JBoss has released a new messaging system and a new open-source web server, which will be released to the public in June.
The JBoss Messaging 1.0 component is now available as a standalone product, and will become the foundation for JBoss ESB 1.0, the company's Enterprise Service Bus project, due out later in 2006. JBoss will also make JBoss Messaging the default Java Message Service (JMS) technology in JBoss Application Server 5.0, also due later this year. Applications designed for JBossMQ, the JMS system built into the existing version of JBoss Application Server, will run unchanged on JBoss Messaging 1.0, the company said.
JBoss Messaging implements the JMS 1.1 and 1.02b specifications through its JMS Facade module, and includes support for "facades" that can handle other messaging protocols, JBoss said.
A preliminary version of the web server, JBoss Web 1.0, is available now, and JBoss will release a production version in June. Built on the Apache Tomcat container for JSP (Java Server Pages) and Java Servlets, JBoss Web can handle over 10,000 concurrent connections, the company said.
The web server can handle SSL (Secure Sockets Layer) secure data connections, and as well as its support for J2EE (Java 2 Enterprise Edition) can execute CGI and PHP scripts and ASP.NET applications, JBoss said.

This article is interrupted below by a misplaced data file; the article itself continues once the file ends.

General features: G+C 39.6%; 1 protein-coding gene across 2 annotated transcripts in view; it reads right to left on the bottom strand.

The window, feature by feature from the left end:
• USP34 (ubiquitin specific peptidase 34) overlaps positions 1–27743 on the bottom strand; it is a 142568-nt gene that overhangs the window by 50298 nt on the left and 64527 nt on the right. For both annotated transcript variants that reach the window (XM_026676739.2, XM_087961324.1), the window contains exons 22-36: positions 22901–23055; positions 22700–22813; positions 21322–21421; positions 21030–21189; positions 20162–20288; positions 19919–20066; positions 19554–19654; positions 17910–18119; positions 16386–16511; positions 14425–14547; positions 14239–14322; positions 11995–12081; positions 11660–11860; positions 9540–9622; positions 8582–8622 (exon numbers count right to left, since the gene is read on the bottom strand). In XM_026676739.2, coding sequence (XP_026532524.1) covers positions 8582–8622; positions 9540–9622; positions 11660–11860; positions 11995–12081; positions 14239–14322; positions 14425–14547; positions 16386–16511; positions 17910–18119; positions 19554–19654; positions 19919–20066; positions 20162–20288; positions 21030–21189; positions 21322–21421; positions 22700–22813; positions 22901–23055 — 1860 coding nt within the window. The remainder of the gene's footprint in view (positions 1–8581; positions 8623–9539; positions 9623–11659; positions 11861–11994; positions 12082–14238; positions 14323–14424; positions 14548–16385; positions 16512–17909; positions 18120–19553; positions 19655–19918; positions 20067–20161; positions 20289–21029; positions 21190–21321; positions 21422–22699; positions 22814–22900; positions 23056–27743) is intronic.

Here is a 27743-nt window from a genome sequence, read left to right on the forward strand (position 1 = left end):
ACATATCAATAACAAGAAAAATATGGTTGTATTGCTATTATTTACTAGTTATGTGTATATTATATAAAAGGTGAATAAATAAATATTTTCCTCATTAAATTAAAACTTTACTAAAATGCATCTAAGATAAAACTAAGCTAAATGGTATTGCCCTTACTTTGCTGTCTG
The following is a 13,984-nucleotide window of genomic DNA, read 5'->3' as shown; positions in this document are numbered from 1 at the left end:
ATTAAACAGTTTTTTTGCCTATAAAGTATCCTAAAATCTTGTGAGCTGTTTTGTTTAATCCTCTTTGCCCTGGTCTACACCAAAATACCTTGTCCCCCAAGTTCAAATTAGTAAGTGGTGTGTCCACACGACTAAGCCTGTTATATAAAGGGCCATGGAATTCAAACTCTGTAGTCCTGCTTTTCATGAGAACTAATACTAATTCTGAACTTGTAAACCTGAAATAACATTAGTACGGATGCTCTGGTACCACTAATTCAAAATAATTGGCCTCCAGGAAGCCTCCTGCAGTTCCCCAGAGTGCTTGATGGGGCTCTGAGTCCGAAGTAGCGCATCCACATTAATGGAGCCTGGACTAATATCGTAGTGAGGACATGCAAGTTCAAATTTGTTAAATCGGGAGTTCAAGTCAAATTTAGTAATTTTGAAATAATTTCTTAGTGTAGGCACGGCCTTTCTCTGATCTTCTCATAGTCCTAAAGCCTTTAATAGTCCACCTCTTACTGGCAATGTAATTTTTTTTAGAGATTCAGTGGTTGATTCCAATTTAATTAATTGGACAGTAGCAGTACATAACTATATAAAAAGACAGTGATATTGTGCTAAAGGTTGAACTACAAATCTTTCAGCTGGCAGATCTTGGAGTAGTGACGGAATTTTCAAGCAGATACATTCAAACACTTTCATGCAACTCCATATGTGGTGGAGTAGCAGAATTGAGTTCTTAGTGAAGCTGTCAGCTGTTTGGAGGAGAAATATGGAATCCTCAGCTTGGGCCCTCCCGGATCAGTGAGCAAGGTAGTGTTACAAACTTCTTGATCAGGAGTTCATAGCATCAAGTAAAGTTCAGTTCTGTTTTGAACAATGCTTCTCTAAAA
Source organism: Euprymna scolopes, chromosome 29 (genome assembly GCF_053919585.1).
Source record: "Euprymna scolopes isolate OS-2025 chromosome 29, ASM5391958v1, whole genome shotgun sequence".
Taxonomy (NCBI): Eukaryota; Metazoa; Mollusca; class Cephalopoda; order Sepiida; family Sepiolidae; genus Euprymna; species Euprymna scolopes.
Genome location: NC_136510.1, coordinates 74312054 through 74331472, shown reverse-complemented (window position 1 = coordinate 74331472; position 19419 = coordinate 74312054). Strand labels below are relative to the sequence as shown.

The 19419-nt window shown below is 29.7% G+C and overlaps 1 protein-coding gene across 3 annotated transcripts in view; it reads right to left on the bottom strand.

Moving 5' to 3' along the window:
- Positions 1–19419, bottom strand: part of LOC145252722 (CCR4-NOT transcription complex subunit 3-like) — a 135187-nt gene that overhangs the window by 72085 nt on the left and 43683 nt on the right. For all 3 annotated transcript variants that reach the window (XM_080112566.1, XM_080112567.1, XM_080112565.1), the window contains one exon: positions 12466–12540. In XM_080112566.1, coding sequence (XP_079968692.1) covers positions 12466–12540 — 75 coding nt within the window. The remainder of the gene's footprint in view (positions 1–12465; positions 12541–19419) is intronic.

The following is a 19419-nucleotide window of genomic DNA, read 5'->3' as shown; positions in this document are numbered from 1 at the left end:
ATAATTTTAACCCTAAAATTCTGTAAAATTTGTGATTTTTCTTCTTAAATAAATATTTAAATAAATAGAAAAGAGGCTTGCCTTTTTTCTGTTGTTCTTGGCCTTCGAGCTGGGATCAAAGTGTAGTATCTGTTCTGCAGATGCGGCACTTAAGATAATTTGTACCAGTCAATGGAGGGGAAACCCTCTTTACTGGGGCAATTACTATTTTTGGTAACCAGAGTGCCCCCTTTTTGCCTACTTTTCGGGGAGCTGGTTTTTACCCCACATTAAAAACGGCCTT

The two packages are free to download and use under the LGPL open source licence.
JBoss will offer a subscription-based support service for the messaging software, initially at its "Silver" level with a two-day response time for questions, and at "Gold" and "Platinum" levels later this year, the company said. The higher-level subscriptions offer extended operating hours, faster response and online monitoring services for systems running JBoss software.
Once the final version of JBoss Web is released, it too will be covered by the subscription support service, the company said.
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